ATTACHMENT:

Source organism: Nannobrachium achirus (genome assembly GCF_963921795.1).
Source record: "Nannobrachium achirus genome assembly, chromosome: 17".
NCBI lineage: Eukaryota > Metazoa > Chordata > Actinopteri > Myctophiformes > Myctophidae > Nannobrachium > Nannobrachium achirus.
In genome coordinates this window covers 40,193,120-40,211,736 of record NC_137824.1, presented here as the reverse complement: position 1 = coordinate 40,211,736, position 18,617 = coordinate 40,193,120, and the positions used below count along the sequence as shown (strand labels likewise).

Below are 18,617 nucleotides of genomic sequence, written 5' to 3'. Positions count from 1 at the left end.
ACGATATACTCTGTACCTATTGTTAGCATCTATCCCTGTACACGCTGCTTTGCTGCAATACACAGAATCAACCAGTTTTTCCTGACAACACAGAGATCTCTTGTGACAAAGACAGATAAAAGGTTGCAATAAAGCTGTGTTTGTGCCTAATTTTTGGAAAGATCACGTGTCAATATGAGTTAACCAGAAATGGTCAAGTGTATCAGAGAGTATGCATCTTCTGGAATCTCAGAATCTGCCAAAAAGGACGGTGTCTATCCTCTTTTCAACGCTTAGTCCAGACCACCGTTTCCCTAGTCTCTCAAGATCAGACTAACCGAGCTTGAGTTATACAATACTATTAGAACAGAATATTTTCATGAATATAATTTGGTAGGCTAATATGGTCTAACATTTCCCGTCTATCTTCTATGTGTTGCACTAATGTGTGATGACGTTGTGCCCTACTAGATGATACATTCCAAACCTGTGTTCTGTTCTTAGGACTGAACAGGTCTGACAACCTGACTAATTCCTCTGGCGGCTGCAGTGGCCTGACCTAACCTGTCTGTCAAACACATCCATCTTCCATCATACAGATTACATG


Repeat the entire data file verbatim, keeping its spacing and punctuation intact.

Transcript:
Source organism: Nannobrachium achirus (genome assembly GCF_963921795.1).
Source record: "Nannobrachium achirus genome assembly, chromosome: 17".
NCBI lineage: Eukaryota > Metazoa > Chordata > Actinopteri > Myctophiformes > Myctophidae > Nannobrachium > Nannobrachium achirus.
In genome coordinates this window covers 40,193,120-40,211,736 of record NC_137824.1, presented here as the reverse complement: position 1 = coordinate 40,211,736, position 18,617 = coordinate 40,193,120, and the positions used below count along the sequence as shown (strand labels likewise).

Below are 18,617 nucleotides of genomic sequence, written 5' to 3'. Positions count from 1 at the left end.
ACGATATACTCTGTACCTATTGTTAGCATCTATCCCTGTACACGCTGCTTTGCTGCAATACACAGAATCAACCAGTTTTTCCTGACAACACAGAGATCTCTTGTGACAAAGACAGATAAAAGGTTGCAATAAAGCTGTGTTTGTGCCTAATTTTTGGAAAGATCACGTGTCAATATGAGTTAACCAGAAATGGTCAAGTGTATCAGAGAGTATGCATCTTCTGGAATCTCAGAATCTGCCAAAAAGGACGGTGTCTATCCTCTTTTCAACGCTTAGTCCAGACCACCGTTTCCCTAGTCTCTCAAGATCAGACTAACCGAGCTTGAGTTATACAATACTATTAGAACAGAATATTTTCATGAATATAATTTGGTAGGCTAATATGGTCTAACATTTCCCGTCTATCTTCTATGTGTTGCACTAATGTGTGATGACGTTGTGCCCTACTAGATGATACATTCCAAACCTGTGTTCTGTTCTTAGGACTGAACAGGTCTGACAACCTGACTAATTCCTCTGGCGGCTGCAGTGGCCTGACCTAACCTGTCTGTCAAACACATCCATCTTCCATCATACAGATTACATG